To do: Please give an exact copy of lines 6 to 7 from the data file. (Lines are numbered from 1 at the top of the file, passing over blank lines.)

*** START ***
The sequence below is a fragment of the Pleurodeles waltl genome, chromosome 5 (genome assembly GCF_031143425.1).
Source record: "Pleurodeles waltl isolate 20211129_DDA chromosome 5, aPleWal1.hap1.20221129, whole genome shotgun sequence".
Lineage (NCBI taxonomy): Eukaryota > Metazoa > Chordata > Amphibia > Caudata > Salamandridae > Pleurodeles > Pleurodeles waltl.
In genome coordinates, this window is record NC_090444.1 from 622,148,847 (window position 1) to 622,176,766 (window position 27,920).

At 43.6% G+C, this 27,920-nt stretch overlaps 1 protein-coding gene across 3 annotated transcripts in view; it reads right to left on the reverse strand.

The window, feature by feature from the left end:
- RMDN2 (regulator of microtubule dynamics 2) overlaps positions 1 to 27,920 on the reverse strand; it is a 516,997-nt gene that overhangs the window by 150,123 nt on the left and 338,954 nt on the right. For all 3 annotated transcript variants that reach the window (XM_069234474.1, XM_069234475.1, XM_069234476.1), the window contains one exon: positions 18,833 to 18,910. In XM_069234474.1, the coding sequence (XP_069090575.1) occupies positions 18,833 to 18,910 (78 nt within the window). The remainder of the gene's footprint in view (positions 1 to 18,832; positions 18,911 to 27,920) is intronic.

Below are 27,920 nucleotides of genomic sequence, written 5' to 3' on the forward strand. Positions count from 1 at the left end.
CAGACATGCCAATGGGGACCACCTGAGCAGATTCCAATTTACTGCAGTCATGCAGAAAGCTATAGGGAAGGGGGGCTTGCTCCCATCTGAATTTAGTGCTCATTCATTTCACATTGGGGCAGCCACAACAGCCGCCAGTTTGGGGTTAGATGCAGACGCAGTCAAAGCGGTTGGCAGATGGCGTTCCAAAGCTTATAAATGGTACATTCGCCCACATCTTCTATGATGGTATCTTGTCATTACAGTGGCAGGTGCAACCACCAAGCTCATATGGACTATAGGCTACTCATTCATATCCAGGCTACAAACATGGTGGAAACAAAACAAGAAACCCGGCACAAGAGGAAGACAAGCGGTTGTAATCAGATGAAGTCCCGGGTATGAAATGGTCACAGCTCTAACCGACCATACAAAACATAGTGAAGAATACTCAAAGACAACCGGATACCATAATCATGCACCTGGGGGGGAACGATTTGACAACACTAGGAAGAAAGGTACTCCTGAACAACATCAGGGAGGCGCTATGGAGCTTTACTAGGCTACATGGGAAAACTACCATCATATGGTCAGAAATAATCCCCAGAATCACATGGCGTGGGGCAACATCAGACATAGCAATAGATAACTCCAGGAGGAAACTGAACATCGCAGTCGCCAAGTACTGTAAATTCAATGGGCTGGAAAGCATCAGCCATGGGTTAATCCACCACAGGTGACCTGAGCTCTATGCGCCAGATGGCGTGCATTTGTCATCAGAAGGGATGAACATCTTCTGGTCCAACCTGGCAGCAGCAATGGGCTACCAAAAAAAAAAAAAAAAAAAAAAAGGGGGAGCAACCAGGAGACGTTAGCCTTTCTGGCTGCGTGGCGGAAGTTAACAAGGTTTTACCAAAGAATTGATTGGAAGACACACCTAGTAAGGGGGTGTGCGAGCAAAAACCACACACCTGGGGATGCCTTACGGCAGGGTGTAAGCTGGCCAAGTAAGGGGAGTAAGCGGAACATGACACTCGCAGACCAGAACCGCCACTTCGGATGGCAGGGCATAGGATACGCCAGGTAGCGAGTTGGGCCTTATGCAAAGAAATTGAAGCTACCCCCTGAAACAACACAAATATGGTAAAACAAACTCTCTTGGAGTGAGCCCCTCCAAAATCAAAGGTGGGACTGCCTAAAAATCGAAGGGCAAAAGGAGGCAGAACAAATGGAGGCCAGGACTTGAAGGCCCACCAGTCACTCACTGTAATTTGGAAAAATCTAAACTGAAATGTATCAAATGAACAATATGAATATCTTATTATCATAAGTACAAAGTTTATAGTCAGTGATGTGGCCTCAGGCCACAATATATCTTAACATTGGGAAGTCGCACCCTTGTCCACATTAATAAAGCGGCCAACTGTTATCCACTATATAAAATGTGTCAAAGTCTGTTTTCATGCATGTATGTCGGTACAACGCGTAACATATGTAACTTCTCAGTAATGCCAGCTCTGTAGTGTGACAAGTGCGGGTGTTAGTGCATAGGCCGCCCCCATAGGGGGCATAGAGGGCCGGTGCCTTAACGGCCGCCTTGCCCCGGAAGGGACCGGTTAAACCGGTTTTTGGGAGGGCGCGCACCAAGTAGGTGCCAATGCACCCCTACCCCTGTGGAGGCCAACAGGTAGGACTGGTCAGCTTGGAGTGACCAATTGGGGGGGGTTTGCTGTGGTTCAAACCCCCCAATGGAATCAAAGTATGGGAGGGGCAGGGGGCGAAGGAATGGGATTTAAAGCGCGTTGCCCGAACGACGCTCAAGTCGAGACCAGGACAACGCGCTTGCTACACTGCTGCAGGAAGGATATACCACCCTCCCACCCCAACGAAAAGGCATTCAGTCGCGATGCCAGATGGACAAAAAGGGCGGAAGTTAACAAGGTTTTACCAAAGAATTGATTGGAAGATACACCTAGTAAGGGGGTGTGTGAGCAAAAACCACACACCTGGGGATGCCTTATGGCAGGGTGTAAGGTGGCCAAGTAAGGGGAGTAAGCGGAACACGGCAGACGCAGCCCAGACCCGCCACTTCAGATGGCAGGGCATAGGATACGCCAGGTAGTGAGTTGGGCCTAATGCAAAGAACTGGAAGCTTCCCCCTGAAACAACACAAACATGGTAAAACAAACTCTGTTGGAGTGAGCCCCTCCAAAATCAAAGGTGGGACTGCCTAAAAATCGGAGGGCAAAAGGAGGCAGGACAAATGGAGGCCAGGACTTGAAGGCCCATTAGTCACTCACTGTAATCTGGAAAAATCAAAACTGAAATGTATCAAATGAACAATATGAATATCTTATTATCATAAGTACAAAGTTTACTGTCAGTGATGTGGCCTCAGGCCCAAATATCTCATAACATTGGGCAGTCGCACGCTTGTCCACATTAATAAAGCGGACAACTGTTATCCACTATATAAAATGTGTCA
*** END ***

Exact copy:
The window, feature by feature from the left end:
- RMDN2 (regulator of microtubule dynamics 2) overlaps positions 1 to 27,920 on the reverse strand; it is a 516,997-nt gene that overhangs the window by 150,123 nt on the left and 338,954 nt on the right. For all 3 annotated transcript variants that reach the window (XM_069234474.1, XM_069234475.1, XM_069234476.1), the window contains one exon: positions 18,833 to 18,910. In XM_069234474.1, the coding sequence (XP_069090575.1) occupies positions 18,833 to 18,910 (78 nt within the window). The remainder of the gene's footprint in view (positions 1 to 18,832; positions 18,911 to 27,920) is intronic.